SafeLink Alberta Watching for Monkeypox

Cid Hanna News

For Immediate Release

June 15, 2022


Media Contact

Cid Hanna, Director, Community Relations



ALBERTA, CA – June 15, 2022.

SafeLink Alberta, in our role of providing support to reduce the harms associated with sexual activity and substance use, is keeping a watchful eye for monkeypox in the communities we serve.

Monkeypox is not considered a sexually transmitted disease at this time but can spread through close contact.  “We understand that viruses don’t discriminate.” says Katie Ayres, Executive Director at SafeLink Alberta. “Anyone can get and spread this rare disease, and we are doing our due diligence to educate and inform our staff and clients of the symptoms to watch for.”

“It’s important to us to support the distribution of accurate information,” says Ayres. “Inaccurate information and narratives relating to transmission of monkeypox and who is likely to be impacted perpetuates harmful stigma and contributes to misinformation surrounding the risks of monkeypox.”

Monkeypox transmission can occur through human-to-human contact when infected individuals or contaminated objects are in close physical contact with non-infected individuals. According to the Public Health Agency of Canada, this can include skin to skin contact such as hugging and kissing, contact with clothes, linens, utensils, or other objects that have been exposed to fluid from open sores, and respiratory droplets at close range. Early symptoms include fever, headache, muscle aches and backache, swollen lymph nodes, chills, and exhaustion. Secondary symptoms include a rash, generally developing on the face or extremities but impacting other body parts such as hands, feet, and genitals as well. Sores may be inside the body, including the mouth, vagina, or anus. Sores caused by the rash may resemble rashes caused by other conditions such as herpes, syphilis, smallpox, or chicken pox.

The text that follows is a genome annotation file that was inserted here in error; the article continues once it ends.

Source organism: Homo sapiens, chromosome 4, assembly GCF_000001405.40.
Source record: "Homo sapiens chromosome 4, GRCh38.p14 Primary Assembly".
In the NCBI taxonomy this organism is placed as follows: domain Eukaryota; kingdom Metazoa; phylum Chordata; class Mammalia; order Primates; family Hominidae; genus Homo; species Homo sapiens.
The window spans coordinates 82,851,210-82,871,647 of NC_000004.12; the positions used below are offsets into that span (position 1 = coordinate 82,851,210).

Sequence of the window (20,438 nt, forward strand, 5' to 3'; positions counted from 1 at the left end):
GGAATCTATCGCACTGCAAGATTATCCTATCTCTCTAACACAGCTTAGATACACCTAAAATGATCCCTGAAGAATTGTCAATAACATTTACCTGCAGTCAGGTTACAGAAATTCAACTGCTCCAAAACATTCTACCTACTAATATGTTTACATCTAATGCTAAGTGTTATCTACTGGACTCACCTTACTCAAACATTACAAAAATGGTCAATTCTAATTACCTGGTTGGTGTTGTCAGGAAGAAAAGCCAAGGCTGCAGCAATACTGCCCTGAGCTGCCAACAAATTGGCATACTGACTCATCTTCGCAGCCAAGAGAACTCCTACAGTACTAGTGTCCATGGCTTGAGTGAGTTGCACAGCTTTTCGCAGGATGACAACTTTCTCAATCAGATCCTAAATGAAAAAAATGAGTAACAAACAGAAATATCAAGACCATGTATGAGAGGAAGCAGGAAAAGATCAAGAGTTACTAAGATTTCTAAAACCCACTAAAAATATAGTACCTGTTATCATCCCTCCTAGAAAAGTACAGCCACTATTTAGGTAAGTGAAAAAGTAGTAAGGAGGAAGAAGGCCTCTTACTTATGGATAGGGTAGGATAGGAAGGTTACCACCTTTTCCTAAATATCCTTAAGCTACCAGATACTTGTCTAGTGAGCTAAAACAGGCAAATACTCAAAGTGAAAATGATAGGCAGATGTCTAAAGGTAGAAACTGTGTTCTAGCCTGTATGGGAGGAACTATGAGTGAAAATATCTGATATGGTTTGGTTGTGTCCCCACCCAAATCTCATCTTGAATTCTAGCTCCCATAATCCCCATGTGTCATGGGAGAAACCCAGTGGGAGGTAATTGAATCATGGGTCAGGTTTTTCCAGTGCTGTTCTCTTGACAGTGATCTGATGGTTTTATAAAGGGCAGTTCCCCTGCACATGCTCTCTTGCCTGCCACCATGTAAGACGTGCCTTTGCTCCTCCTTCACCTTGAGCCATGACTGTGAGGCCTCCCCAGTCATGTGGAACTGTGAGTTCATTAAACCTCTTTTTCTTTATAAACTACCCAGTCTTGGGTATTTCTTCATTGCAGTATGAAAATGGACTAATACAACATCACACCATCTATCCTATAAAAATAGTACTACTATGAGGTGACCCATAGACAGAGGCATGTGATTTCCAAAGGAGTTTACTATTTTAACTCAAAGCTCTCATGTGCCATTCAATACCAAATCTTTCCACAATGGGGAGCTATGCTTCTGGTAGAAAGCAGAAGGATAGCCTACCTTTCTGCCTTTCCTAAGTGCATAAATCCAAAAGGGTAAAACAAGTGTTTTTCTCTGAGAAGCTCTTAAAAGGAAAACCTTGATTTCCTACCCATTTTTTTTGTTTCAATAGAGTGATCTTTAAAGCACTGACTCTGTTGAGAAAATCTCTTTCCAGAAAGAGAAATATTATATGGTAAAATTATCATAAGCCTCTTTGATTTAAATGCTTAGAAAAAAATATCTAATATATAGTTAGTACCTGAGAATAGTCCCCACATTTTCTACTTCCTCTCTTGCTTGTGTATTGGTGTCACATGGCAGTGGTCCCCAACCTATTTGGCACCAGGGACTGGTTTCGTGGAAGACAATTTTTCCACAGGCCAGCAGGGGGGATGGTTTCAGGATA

To decrease the risk of contracting monkeypox, avoid skin-to-skin or close contact with anyone who has monkeypox symptoms, use safer sex practices, use hand hygiene practices, and maintain respiratory etiquette including keeping 3 metres of distance and wearing a mask. Monkeypox can be spread from the time symptoms start until all sores have healed and a fresh layer of skin has formed.

“The first symptoms of monkeypox are flu-like illness,” says Ayres. “so we are keeping an eye out for illness within our clients and recommending anyone with these symptoms seek the advice of a healthcare provider or visit a public health clinic for assessment” SafeLink Alberta is also working closely with Alberta Health to support low barrier assessment and treatment supports for marginalized communities.

About SafeLink Alberta

SafeLink Alberta is an organization that works to reduce the risks associated with sexual activity and substance use. They serve and advocate for priority populations in Calgary and Southern Alberta

by providing education, non-judgmental services, and harm reduction programming.

Since 1983, they have been committed to supporting those affected by HIV, hepatitis C, and other sexually transmitted and blood-borne infections.

Regardless of circumstance, SafeLink Alberta recognizes that each individual is a person first, and that all people have a right to equitable health care and support.

SafeLink Alberta supports the Public Health of Canada’s stance on distribution of accurate information and recognizes that spreading misinformation about viral transmission of monkeypox can not only be stigmatizing but also cause misinformation surrounding risk related to this virus.

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